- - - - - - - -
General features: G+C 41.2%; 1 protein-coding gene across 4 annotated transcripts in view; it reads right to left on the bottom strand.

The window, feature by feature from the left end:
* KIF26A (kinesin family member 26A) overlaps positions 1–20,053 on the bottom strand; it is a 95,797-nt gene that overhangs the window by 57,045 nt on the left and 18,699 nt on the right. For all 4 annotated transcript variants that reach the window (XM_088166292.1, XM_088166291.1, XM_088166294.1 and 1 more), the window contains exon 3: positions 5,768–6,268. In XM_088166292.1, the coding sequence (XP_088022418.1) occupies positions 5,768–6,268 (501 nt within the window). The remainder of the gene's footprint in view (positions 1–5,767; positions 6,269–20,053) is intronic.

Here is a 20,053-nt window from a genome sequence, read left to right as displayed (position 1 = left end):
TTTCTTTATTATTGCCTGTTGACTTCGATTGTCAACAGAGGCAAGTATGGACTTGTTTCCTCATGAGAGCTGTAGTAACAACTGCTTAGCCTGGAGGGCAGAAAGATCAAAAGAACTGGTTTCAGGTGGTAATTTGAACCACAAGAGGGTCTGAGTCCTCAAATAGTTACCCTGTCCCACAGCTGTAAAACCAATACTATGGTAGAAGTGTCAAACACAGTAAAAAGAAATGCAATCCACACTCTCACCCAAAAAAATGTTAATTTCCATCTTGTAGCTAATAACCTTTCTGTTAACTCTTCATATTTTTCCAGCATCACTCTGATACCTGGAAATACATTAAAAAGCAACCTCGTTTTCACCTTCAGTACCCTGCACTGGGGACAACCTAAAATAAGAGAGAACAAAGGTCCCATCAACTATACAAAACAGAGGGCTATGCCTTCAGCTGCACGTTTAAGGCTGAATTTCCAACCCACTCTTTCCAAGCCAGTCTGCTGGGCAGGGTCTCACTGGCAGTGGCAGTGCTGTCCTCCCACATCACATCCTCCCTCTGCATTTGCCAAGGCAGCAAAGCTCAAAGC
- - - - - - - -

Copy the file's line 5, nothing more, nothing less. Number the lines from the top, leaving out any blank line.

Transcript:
TTTCTTTATTATTGCCTGTTGACTTCGATTGTCAACAGAGGCAAGTATGGACTTGTTTCCTCATGAGAGCTGTAGTAACAACTGCTTAGCCTGGAGGGCAGAAAGATCAAAAGAACTGGTTTCAGGTGGTAATTTGAACCACAAGAGGGTCTGAGTCCTCAAATAGTTACCCTGTCCCACAGCTGTAAAACCAATACTATGGTAGAAGTGTCAAACACAGTAAAAAGAAATGCAATCCACACTCTCACCCAAAAAAATGTTAATTTCCATCTTGTAGCTAATAACCTTTCTGTTAACTCTTCATATTTTTCCAGCATCACTCTGATACCTGGAAATACATTAAAAAGCAACCTCGTTTTCACCTTCAGTACCCTGCACTGGGGACAACCTAAAATAAGAGAGAACAAAGGTCCCATCAACTATACAAAACAGAGGGCTATGCCTTCAGCTGCACGTTTAAGGCTGAATTTCCAACCCACTCTTTCCAAGCCAGTCTGCTGGGCAGGGTCTCACTGGCAGTGGCAGTGCTGTCCTCCCACATCACATCCTCCCTCTGCATTTGCCAAGGCAGCAAAGCTCAAAGC